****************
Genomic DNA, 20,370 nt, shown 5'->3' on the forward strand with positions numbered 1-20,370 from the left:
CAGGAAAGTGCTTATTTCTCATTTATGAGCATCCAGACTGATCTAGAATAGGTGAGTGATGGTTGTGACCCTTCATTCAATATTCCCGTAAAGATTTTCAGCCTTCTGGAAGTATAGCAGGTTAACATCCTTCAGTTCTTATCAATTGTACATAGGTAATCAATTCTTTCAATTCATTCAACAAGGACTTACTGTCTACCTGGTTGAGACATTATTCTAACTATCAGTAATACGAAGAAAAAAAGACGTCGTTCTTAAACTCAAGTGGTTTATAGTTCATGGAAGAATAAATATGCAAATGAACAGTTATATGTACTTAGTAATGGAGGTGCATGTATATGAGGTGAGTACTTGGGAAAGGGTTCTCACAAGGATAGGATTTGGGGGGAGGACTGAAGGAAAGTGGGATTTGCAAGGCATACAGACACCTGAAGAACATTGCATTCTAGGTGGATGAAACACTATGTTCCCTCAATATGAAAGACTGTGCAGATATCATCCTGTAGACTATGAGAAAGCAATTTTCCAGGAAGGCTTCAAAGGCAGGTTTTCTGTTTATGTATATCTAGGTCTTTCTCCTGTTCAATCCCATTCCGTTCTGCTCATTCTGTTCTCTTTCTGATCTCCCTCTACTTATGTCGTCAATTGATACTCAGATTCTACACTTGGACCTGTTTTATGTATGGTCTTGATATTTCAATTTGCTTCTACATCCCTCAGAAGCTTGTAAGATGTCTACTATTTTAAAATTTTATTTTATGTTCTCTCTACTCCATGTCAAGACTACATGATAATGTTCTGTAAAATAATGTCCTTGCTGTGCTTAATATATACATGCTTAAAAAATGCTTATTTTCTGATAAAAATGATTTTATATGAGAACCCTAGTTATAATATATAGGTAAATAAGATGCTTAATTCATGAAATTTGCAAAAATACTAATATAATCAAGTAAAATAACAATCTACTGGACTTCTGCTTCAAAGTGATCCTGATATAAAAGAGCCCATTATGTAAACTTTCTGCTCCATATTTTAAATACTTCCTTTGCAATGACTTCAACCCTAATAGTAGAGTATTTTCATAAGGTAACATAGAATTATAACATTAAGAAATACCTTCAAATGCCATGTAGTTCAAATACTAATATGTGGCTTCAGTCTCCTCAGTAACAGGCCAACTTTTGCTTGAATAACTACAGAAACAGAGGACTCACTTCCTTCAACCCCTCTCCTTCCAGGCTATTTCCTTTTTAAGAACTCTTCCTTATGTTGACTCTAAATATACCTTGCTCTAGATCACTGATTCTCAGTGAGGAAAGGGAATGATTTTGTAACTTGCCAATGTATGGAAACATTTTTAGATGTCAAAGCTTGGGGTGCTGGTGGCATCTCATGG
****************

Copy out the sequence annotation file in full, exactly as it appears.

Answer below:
Genomic DNA, 20,370 nt, shown 5'->3' on the forward strand with positions numbered 1-20,370 from the left:
CAGGAAAGTGCTTATTTCTCATTTATGAGCATCCAGACTGATCTAGAATAGGTGAGTGATGGTTGTGACCCTTCATTCAATATTCCCGTAAAGATTTTCAGCCTTCTGGAAGTATAGCAGGTTAACATCCTTCAGTTCTTATCAATTGTACATAGGTAATCAATTCTTTCAATTCATTCAACAAGGACTTACTGTCTACCTGGTTGAGACATTATTCTAACTATCAGTAATACGAAGAAAAAAAGACGTCGTTCTTAAACTCAAGTGGTTTATAGTTCATGGAAGAATAAATATGCAAATGAACAGTTATATGTACTTAGTAATGGAGGTGCATGTATATGAGGTGAGTACTTGGGAAAGGGTTCTCACAAGGATAGGATTTGGGGGGAGGACTGAAGGAAAGTGGGATTTGCAAGGCATACAGACACCTGAAGAACATTGCATTCTAGGTGGATGAAACACTATGTTCCCTCAATATGAAAGACTGTGCAGATATCATCCTGTAGACTATGAGAAAGCAATTTTCCAGGAAGGCTTCAAAGGCAGGTTTTCTGTTTATGTATATCTAGGTCTTTCTCCTGTTCAATCCCATTCCGTTCTGCTCATTCTGTTCTCTTTCTGATCTCCCTCTACTTATGTCGTCAATTGATACTCAGATTCTACACTTGGACCTGTTTTATGTATGGTCTTGATATTTCAATTTGCTTCTACATCCCTCAGAAGCTTGTAAGATGTCTACTATTTTAAAATTTTATTTTATGTTCTCTCTACTCCATGTCAAGACTACATGATAATGTTCTGTAAAATAATGTCCTTGCTGTGCTTAATATATACATGCTTAAAAAATGCTTATTTTCTGATAAAAATGATTTTATATGAGAACCCTAGTTATAATATATAGGTAAATAAGATGCTTAATTCATGAAATTTGCAAAAATACTAATATAATCAAGTAAAATAACAATCTACTGGACTTCTGCTTCAAAGTGATCCTGATATAAAAGAGCCCATTATGTAAACTTTCTGCTCCATATTTTAAATACTTCCTTTGCAATGACTTCAACCCTAATAGTAGAGTATTTTCATAAGGTAACATAGAATTATAACATTAAGAAATACCTTCAAATGCCATGTAGTTCAAATACTAATATGTGGCTTCAGTCTCCTCAGTAACAGGCCAACTTTTGCTTGAATAACTACAGAAACAGAGGACTCACTTCCTTCAACCCCTCTCCTTCCAGGCTATTTCCTTTTTAAGAACTCTTCCTTATGTTGACTCTAAATATACCTTGCTCTAGATCACTGATTCTCAGTGAGGAAAGGGAATGATTTTGTAACTTGCCAATGTATGGAAACATTTTTAGATGTCAAAGCTTGGGGTGCTGGTGGCATCTCATGG